LightBox Collaborative is hosting a series of skills-building workshops at CompassPoint to shed light on communications topics for nonprofits throughout the Bay Area. Our next session, Messaging What Matters: Making Meaning to Make a Difference (also the subject of this post) is coming up on December 15.
▶ Register Today!

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In order to help people understand what your nonprofit does, you have to first define the problems you aim to solve, then share a clear vision for action. In other words, you must first make meaning in order to make a difference.

Here are 6 of my top principles for meaningful messages:

  1. Perception trumps reality. A person’s opinion isn’t based on reality—it’s based on their perception of reality. Many people believe that unions are just as big and powerful as corporations, even though union influence has declined over the last few decades. This is the general public’s perceived reality, so it’s true to them. In several campaigns, rather than using the union as the message, I worked with unions to tell stories about workers, their lives, and daily struggles. Accept the perceived reality, change your messages to deal with it, and use these new messages to reshape public perception.
  2. Emotion trumps logic. Logic supports our emotions and is used to justify our decisions, but we usually apply logic only after we’ve made our emotional decisions. Logic plays a part in most decision making, but emotion is always the main ingredient. Emotions will get people passionate about your cause. Appeal to your audience’s emotions first and you’ll win them over.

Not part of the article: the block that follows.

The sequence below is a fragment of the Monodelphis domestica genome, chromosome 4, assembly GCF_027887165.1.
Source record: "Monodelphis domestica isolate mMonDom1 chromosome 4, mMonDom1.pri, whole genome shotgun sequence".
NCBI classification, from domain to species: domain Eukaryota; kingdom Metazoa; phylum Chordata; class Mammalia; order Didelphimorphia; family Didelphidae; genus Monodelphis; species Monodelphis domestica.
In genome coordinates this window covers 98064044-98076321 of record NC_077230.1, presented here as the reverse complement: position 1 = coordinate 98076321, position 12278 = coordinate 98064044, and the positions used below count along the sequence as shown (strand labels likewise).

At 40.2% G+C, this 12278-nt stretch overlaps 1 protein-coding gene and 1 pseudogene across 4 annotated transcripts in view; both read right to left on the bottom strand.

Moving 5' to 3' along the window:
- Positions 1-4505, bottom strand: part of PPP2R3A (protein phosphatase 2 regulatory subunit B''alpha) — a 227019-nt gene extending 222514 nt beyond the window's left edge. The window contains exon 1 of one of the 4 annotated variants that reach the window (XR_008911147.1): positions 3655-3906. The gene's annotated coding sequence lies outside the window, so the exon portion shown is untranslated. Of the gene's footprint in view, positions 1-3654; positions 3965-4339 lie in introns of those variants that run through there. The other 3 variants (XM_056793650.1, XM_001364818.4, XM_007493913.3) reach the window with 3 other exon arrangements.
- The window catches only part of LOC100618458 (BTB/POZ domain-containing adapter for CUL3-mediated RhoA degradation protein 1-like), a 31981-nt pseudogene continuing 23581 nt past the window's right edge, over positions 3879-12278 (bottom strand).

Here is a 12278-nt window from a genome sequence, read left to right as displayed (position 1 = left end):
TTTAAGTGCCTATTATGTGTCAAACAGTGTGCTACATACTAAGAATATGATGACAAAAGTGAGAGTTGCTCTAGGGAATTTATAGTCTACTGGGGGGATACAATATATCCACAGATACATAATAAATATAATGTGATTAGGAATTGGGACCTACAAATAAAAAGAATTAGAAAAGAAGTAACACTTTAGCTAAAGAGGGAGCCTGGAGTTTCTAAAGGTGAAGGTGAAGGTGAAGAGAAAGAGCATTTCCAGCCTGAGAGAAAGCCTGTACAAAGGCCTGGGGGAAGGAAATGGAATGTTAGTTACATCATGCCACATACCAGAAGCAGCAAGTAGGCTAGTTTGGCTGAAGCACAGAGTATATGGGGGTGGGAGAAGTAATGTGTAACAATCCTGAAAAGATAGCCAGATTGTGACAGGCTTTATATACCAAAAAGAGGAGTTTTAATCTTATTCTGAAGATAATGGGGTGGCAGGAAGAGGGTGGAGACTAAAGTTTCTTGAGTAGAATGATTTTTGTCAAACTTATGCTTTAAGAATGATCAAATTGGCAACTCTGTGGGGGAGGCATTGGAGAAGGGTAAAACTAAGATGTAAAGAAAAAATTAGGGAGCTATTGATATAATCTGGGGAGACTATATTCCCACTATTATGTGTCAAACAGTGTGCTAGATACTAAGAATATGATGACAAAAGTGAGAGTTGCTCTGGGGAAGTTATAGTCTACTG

3. Brevity trumps precision. Most readers won’t make it to the end of this blog post because we’ve grown increasingly accustomed to sound bites and 140-character tweets. We sigh at the sight of lengthy text. You don’t need to accurately describe every single function of your organization in your messaging. Charity Navigator’s tagline, “Your Guide To Intelligent Giving”—one of the 2010 Nonprofit Tagline Award winners—says nothing specific about how it does what it does, yet immediately assures you that Charity Navigator will help you make the right charitable donations.
  4. Values trump features. Above everything else, your organization is founded on values. Stop the spread of HIV/AIDS. Clean up the local water system. Micro-loans can solve many global economic issues. Don’t talk up services that may not matter to your entire audience, talk about the foundation of your organization and its core values.
  5. Vibrant language trumps jargon. “We build capacity so low-income families can access the vital infrastructure of the social safety net system.” What does that even mean? Whenever possible, use clear and concise (and emotional!) language to make sure your audience can understand and connect with your message.
  6. Messengers can trump the message. Athletes and celebrities are called on to endorse products simply because they can sell, sell, sell. Choose a messenger that your audience can relate to. Promoting condom use in young adults? Don’t choose your grandmother as your model (unless, of course, you’re going for messaging through humor). The Let California Ring marriage equality public education ad campaign shared the true stories of Latinos, African Americans, and Asian Americans welcoming newly married gay or lesbian couples into their families

(Image by stephendl, Creative Commons.)
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Amanda Cooper is a LightBox collaborator with a talent for crafting meaningful messages. She hopes to see you at her December 15 CompassPoint workshop on “Messaging What Matters.”